ROME, APRIL 4, 2007 (Zenit.org).- On Palm Sunday of 1937, Pope Pius XI’s encyclical “Mit Brennender Sorge” was read in all the parishes of Germany.
It was arguably the Holy See’s harshest criticism ever of a political regime, according to Jesuit Father Peter Gumpel.
He says that the 70 years since the encyclical’s publication have confirmed what the Holy See understood about the nature of Nazism and that the encyclical was prophetic in explaining how the separation of faith and morality leads to decline and war.
In exploring the history, nature and teachings of “Mit Brennender Sorge” (With Deep Anxiety), Father Gumpel explained that after World War I, the Holy See had often attempted a concordat with Germany, without succeeding.
There were concordats with some German states, such as Bavaria, Prussia and Baden, but never with Germany itself.
On Jan. 30, 1933, Adolf Hitler became chancellor and, as early as April, offered a concordat to the Holy See on his own initiative.
The Holy See did not believe or trust Hitler, but it found itself in the difficult situation of being unable to refuse what appeared to be a very favorable agreement, Father Gumpel explained. The Holy See therefore signed the concordat even though everyone in the Roman Curia knew that Hitler would not follow or respect the agreements.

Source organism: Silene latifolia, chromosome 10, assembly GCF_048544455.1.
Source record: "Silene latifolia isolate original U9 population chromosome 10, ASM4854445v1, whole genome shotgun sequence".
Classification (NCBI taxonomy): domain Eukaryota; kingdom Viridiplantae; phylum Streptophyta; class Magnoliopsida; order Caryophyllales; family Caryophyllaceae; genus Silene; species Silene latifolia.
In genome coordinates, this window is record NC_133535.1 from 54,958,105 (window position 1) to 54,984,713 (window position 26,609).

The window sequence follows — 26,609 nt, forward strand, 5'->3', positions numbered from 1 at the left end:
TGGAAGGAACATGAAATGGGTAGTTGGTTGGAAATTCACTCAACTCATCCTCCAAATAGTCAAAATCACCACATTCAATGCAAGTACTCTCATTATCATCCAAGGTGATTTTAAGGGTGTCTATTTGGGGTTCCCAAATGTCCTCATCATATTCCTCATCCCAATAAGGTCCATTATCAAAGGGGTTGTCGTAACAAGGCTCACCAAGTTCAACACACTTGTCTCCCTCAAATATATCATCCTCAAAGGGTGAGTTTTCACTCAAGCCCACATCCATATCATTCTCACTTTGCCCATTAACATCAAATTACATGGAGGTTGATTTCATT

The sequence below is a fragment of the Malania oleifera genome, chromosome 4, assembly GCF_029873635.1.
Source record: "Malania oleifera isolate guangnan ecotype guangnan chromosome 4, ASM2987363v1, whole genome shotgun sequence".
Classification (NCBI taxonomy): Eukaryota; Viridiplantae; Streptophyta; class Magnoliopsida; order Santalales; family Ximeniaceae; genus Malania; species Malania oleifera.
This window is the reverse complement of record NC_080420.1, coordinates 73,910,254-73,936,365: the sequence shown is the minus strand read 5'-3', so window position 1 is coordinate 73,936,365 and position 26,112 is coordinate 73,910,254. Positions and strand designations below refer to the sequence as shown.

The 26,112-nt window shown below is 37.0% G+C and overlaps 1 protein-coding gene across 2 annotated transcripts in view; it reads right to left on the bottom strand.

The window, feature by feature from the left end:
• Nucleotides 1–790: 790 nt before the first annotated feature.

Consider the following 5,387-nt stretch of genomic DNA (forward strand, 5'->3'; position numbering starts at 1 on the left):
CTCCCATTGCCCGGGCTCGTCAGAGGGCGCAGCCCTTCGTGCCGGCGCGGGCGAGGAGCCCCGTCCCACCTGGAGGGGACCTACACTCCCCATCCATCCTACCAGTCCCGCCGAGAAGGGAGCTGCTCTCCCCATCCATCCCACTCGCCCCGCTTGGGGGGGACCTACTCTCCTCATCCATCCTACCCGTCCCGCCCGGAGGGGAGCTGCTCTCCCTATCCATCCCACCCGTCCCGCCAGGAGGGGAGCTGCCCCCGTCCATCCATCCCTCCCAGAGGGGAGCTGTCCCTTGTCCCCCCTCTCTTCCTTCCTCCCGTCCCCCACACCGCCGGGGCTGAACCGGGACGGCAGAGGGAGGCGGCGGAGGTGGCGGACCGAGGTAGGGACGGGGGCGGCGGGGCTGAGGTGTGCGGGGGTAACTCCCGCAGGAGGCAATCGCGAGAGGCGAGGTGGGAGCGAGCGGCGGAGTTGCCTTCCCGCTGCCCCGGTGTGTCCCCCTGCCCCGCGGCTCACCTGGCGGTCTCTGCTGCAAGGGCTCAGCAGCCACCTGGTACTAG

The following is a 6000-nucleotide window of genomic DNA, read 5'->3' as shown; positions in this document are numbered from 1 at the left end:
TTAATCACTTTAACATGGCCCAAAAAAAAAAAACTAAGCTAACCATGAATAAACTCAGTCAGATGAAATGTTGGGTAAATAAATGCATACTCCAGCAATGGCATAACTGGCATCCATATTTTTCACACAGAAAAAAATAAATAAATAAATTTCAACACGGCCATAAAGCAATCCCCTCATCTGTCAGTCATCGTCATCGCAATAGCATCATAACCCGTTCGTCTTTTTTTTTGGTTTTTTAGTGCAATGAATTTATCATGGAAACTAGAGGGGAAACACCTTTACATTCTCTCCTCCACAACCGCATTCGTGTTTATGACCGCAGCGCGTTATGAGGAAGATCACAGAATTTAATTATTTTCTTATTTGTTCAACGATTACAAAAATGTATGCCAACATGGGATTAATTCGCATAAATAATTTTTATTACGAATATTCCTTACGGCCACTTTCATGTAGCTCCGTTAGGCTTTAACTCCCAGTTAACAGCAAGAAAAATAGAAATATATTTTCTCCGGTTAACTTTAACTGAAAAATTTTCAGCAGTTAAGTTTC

Persecution of Catholics
A few weeks after the signing of the concordat, Cardinal Eugenio Pacelli, the future Pope Pius XII, then-secretary of state, was asked by a British diplomat whether Hitler would respect the concordat.
Cardinal Pacelli replied: “Absolutely not. We can only hope that he will not violate all the clauses at the same time.”
And in fact, immediately after the signing of the concordat, Hitler began persecuting Catholics at every turn, so much so that the Holy See sent 50 protests to the government.
Despite the official protests, the Nazi persecution increased, in education, in the press, with the imprisonment of priests. By 1936, the German episcopal conference asked for public intervention.
The German bishops were expected in Rome for their five-yearly visit in 1938 but the date was moved forward to 1937. On that occasion, all the prelates agreed to ask the Holy See to publish a document condemning Nazism.
Father Gumpel told ZENIT: “The archbishop of Munich, Cardinal Michael von Faulhaber, secretly composed the first draft of the encyclical. To maintain secrecy, he wrote it by hand instead of dictating it.
“To Cardinal Faulhaber’s text, which was the basis of the encyclical, Cardinal Pacelli’s interventions were added, and in seven weeks a text was prepared with passages that were even stronger than those proposed by Cardinal Faulhaber.”